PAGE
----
There is no question of sin or guilt in any prophecy of Balaam. How is that possible? God can do that because of the work the Lord Jesus accomplished. By that work everyone to whom that work is accounted has been declared righteous. What cannot exist before God has been removed by the work of Christ before God. What can only exist before God is the work of Christ. Whereby the guilt is proven, which is apparent from the necessity of the work of Christ, thereby the guilt is also removed. “Therefore there is now no condemnation for those who are in Christ Jesus” (Rom 8:1).
Justification goes beyond forgiveness. A righteous man is one of whom God declares that he has never sinned. So great is the value of the work of the Lord Jesus. The truth of being declared righteous is explained in detail in the letter to the Romans. That is why it is so important to study that letter over and over again.
“The LORD his God” can be with this justified people. Without Him, this people have no possibility to exist. A zero is nothing, six zeros is nothing. But if you place a one at the head of six zeros, you suddenly have a million. So it is with the people of God. Without God there is no people, but with God there is a multitude of people. About that people the King according to God’s heart can reign under the jubilation of His people. That is also his shielding.
God has guided His people by His power out of the bondage of Egypt (Num 23:22). That is where the beginning of righteousness lies. That justification resists any attack that may occur during the journey through the wilderness.
Against Jacob and Israel there is no evil power capable of bringing in any accusation (Num 23:23a). God has blessed His people. Who will be able to change that? We hear the language of the letter to the Romans: “Who will bring a charge against God’s elect? God is the one who justifies; who is the one who condemns?” (Rom 8:33-34). Any attempt to separate God from those whom He has justified is futile. Nothing and no one is able to separate from God what is connected to Him through the work of Christ (Rom 8:38-39).
If we can say this, there is nothing of us involved therein. It is God’s work in His people that can be spoken about “the proper time”, which is at the end of the wilderness journey (Num 23:23b). Now we see what God has done, just as we are reminded of what God has done at the beginning of the journey: the redemption of His people from Egypt.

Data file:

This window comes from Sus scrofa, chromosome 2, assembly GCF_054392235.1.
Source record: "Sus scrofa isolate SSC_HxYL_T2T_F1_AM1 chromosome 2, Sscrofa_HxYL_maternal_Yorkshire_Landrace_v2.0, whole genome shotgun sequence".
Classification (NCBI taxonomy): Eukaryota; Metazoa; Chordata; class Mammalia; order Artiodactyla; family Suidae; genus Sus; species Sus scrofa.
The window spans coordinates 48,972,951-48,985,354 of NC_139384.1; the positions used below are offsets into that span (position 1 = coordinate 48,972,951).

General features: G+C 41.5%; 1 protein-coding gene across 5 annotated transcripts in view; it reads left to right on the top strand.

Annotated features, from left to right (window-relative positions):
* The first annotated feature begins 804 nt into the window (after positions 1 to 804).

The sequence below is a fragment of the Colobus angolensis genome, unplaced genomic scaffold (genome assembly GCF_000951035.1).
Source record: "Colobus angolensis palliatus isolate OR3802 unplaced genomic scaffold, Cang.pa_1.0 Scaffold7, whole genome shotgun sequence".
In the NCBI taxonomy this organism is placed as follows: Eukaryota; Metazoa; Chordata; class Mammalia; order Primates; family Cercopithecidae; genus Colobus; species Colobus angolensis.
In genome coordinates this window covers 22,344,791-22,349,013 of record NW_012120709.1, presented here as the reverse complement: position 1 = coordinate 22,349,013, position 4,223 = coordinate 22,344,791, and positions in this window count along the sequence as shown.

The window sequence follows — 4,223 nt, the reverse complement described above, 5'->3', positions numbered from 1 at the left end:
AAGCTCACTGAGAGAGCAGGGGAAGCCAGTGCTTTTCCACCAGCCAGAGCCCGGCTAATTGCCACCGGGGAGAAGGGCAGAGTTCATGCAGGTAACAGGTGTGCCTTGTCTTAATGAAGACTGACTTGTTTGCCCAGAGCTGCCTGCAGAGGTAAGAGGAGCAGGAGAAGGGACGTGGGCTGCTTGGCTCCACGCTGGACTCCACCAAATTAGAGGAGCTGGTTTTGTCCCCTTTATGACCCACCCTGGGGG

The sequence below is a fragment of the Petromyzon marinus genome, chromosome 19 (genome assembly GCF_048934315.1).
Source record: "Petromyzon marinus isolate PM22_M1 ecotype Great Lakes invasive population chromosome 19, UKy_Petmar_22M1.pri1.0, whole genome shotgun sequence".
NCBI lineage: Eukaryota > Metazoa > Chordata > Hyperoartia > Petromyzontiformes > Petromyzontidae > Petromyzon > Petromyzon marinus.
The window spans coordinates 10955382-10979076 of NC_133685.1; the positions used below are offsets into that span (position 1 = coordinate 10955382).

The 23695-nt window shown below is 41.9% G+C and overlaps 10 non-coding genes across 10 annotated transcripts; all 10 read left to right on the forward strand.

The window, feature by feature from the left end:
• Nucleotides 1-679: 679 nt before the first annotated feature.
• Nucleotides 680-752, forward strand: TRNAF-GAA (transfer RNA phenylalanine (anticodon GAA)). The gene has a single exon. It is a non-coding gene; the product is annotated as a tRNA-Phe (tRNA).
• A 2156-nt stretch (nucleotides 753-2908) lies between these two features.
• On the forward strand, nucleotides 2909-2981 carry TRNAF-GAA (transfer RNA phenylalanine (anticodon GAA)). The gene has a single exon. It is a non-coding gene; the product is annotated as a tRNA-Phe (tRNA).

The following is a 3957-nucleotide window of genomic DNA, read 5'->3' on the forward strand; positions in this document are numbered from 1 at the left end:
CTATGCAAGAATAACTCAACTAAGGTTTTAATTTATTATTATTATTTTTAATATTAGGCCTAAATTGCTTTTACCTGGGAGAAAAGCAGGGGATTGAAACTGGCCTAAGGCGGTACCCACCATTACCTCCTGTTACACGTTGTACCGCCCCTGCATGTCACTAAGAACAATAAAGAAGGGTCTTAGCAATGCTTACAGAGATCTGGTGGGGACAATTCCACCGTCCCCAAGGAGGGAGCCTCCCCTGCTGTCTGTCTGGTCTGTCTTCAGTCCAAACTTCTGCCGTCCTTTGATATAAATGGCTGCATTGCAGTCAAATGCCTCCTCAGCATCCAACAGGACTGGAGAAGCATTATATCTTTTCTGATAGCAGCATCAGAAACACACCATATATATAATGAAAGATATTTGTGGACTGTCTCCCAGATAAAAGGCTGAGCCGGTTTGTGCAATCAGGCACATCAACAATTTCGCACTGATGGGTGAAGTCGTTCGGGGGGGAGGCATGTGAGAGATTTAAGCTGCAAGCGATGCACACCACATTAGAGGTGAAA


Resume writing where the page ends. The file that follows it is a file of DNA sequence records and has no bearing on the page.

God has not only had thoughts of blessing about His people, He has also given that blessing to His people through the work of Christ. What God has committed Himself to, He also works out (Rom 8:29-30). His work we now see in saving souls, forming His own in the image of His Son and helping them go through the world. Also in the realm of peace, glorious results will be seen and He will be honored for what He has done (Psa 22:30-31). At the beginning of eternity it will be possible to say of all that God has resolved to do: “It is done” (Rev 21:6a). The result of this remains forever: “I know that everything God does will remain forever” (Ecc 3:14).
The people are not only a blessed people, but also a victorious people (Num 23:24). This people, justified by God, can go on in His power. The letter to the Romans not only indicates how someone can become a righteous person, but also how he can live as a righteous person. The righteous person cannot be overcome by just one enemy. In Christ “we overwhelmingly conquer” (Rom 8:37). This victorious life that becomes visible in the wilderness of this world will become fully visible when God has put all the enemies under the feet of the Lord Jesus (1Cor 15:25; Rom 16:20).
Reaction of Balak; Reply of Balaam
Balak reacts to this second blessing by saying that, if there is no curse for the people, then at least Balaam will not pronounce a blessing on that people. But Balaam refers to what he said before. He can only bless.
Preparations for the Third Attempt
Yet Balak makes a third attempt to curse. To do so, Balak takes Balaam to a place overlooking the wilderness. He wants Balaam to see those people in their wilderness conditions. We often look different in our daily circumstances than on Sundays. Then we often show more of our sins and weaknesses.
Kingcomments on the Whole Bible © 2021 Author: G. de Koning. All rights reserved. Used with the permission of the author
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de Koning, Ger. Commentaar op Numbers 23". "Kingcomments on the Whole Bible". https://www.studylight.org/
the Week of Proper 21 / Ordinary 26